The best way to correct this is to clean off any unfortunate items that might have ended up snagged in there. However, if this doesn’t do the trick, you need to entirely replace the blower wheel.

When it spins too quickly, like the blades weren’t aiming at a steady surface, that can cause it to wobble or even possibly snap while spinning so it would no longer be sturdy enough to stand on its own.

Whirlpool Dryer Noisewhirlpool dryer noise

Below are some noises in a whirlpool.

Noise Of Pounding

A dryer without legs may vibrate or sound like it is rattling on a floor that isn’t level, which will cause some pounding noise. The legs of a Dryer are adjustable so that the dryer sits on an unevenly leveled surface.

Check if any of the four legs under your drier are missing. Replace or install the missing leg and adjust the height so that all four legs sit level with the ground.

You can do this by using a board to prop up one end at a time while checking if it sits level in both directions. If your dryer is not level, moisture sensing may be affected.

Noise Of Scraping

Scraping sounds often occur after turning on the dryer, only to find your clothes aren’t drying the way they should. To stop this racket, inspect the drum for loose lint or small items caught in the seams of your dryer at the front or back.

In most cases, coins and other foreign objects can fall out of pockets by accident and become lodged into these seams. Turn off your dryer immediately if you notice any unusual noises while it’s running so as not to irritate any friends who happen to be over at that moment.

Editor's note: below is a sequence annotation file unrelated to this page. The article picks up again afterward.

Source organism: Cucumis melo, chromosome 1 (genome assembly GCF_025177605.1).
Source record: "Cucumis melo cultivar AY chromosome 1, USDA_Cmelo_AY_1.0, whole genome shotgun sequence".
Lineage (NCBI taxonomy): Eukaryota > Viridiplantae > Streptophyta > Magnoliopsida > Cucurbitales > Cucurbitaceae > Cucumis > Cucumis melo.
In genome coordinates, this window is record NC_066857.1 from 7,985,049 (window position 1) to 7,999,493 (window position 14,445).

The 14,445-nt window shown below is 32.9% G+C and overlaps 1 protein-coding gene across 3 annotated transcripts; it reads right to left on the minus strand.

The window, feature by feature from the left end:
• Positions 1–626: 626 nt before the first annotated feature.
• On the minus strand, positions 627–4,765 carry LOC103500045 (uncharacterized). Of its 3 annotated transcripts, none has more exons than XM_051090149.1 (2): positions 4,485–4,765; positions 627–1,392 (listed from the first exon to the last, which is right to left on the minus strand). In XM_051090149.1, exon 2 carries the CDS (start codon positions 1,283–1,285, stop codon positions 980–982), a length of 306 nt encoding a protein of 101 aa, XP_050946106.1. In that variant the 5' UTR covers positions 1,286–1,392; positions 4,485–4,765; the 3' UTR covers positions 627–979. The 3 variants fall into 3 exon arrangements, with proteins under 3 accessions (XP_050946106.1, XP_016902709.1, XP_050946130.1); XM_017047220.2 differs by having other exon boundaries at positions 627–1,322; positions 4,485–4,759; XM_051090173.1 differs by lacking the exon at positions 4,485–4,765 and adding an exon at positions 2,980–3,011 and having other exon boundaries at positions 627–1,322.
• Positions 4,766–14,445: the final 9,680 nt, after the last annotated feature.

Be sure to check pockets before washing clothes or taking them out of the dryer when they’re done drying. Being proactive is a great way to prevent clothing creases from forming and keep coins from dropping out of one’s wallet while on laundry duties.

Sound Of Clicking

Sometimes when you’re drying clothes, and you can’t hear the dryer making a lot of clicking noise, it’s because it doesn’t necessarily mean that something is wrong with your sound.

As the gas valve starts opening and closing, releasing gas as well as air in short bursts relative to the drum turning, this causes the extended low-pitched humming noise to be more noticeable on higher settings.

Sounds Of Thumping

Thumping and pumping sounds may occur in your washer or dryer. The washing machine platform or the tee assembly may be loose, causing noise. If this is suspected, remove the platform and tighten all four bolts.

Properly secure behind the machine. Check for missing, cracked, or broken rollers on the tee assembly using a flashlight with a mirror being sure not to allow light inside the motor to prevent possible electrocution. Replace as needed.

Thumping noises in your dryer may also be due to loud dryer duct connections between your dryer and wall fitting that are rubbing against the wall outlet box, causing vibration.

Tighten the connections using appropriate tools and secure screws into wood studs behind the wall with proper anchors where necessary.